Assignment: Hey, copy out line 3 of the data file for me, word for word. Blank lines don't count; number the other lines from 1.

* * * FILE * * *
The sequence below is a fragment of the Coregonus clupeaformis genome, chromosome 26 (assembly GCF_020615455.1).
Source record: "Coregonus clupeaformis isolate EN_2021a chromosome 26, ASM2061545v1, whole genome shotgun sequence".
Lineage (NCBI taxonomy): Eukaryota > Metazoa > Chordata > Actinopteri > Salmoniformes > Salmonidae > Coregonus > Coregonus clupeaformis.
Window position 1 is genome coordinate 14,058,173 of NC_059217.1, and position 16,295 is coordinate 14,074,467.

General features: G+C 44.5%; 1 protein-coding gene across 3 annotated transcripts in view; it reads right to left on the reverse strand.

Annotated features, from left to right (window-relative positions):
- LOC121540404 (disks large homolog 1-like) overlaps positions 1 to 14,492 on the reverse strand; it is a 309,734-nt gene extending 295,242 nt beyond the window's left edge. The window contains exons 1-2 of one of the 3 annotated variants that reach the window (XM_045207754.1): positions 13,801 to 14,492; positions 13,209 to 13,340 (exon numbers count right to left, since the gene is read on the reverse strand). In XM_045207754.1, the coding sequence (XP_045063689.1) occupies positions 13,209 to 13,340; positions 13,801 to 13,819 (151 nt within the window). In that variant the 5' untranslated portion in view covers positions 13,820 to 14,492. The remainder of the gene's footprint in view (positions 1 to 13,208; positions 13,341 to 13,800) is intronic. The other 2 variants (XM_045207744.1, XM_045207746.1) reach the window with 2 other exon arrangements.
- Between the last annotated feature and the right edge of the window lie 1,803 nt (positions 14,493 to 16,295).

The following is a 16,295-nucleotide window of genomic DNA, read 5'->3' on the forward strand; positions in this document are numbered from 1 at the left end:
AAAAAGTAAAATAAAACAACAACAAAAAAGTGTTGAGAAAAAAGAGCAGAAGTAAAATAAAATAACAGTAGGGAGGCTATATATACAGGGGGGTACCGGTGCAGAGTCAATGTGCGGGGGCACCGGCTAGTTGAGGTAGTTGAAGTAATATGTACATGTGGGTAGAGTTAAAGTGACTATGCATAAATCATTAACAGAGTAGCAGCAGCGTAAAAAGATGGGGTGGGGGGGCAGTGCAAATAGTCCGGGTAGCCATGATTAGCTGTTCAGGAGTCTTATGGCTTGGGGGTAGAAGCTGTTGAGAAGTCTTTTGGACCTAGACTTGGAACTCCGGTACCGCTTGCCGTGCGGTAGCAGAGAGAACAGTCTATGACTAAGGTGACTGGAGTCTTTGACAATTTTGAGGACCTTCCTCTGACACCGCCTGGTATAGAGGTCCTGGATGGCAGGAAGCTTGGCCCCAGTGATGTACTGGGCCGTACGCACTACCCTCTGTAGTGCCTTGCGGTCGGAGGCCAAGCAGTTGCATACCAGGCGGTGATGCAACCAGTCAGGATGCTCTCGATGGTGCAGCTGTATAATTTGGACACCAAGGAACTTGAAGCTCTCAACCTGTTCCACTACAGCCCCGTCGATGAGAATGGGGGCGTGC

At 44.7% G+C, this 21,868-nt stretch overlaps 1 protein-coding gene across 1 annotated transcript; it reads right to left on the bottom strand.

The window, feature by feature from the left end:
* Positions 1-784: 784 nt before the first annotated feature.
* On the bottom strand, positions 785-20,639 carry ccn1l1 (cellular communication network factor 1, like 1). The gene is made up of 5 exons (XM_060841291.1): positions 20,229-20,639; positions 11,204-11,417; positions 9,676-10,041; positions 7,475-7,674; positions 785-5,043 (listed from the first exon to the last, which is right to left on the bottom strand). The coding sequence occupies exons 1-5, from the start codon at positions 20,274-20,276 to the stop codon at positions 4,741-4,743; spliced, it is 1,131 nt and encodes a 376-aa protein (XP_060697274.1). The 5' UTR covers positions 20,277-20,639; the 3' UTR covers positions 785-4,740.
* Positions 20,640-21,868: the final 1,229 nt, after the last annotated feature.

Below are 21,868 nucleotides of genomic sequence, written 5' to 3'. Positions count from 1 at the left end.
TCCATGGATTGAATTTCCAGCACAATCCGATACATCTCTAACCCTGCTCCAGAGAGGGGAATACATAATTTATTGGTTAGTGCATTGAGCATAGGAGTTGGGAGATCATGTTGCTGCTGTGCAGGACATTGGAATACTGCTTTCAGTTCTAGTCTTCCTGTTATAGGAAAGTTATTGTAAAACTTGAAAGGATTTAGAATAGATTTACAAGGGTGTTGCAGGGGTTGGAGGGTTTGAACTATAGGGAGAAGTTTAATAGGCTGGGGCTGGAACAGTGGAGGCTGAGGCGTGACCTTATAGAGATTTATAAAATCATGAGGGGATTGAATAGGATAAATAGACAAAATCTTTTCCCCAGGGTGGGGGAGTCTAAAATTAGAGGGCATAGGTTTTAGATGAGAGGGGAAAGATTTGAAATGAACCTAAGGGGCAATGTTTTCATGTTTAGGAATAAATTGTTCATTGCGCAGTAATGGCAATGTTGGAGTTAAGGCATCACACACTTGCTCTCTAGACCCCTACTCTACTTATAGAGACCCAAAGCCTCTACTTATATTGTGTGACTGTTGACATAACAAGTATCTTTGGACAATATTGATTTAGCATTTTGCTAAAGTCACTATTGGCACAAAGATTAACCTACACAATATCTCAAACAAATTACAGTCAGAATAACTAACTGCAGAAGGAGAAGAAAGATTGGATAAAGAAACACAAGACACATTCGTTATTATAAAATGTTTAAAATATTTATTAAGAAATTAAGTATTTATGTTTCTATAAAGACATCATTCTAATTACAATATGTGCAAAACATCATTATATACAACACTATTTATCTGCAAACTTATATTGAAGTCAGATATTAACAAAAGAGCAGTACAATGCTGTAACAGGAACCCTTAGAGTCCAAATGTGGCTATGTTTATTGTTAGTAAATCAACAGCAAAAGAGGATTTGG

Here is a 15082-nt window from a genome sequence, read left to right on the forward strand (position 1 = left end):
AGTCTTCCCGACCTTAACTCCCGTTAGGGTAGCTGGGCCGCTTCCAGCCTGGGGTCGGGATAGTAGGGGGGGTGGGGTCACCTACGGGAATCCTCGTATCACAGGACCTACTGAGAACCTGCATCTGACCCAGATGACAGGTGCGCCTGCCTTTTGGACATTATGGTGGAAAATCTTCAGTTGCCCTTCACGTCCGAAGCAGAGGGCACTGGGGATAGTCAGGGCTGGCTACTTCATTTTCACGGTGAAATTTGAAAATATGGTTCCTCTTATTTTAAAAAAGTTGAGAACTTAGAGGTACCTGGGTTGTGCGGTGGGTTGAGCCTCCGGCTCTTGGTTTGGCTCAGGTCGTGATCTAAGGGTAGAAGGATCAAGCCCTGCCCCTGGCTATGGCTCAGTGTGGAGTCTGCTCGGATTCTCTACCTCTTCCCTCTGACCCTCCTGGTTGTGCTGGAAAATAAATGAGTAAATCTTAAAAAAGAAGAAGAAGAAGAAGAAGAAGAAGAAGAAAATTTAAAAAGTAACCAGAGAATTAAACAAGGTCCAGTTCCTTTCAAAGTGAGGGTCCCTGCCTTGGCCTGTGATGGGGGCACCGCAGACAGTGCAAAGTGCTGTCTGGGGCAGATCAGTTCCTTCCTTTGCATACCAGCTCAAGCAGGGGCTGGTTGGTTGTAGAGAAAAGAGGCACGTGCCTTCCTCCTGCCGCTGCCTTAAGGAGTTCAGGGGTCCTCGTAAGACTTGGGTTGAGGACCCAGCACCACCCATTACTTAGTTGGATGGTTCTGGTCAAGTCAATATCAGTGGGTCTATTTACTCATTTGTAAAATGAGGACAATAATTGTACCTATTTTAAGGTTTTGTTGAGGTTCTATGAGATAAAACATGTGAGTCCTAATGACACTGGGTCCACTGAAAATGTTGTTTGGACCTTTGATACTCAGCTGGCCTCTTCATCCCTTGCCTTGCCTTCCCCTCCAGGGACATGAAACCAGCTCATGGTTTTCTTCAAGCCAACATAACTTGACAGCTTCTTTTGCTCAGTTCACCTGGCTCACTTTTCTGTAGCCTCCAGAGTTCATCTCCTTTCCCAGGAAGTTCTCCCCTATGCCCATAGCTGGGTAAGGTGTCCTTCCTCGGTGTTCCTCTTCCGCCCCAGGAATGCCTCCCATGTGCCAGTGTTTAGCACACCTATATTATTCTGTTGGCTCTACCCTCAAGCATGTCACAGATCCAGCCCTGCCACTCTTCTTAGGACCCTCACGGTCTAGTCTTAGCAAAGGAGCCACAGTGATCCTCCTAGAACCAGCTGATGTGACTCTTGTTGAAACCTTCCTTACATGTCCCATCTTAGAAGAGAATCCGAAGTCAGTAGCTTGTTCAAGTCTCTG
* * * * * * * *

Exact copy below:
Lineage (NCBI taxonomy): Eukaryota > Metazoa > Chordata > Actinopteri > Salmoniformes > Salmonidae > Coregonus > Coregonus clupeaformis.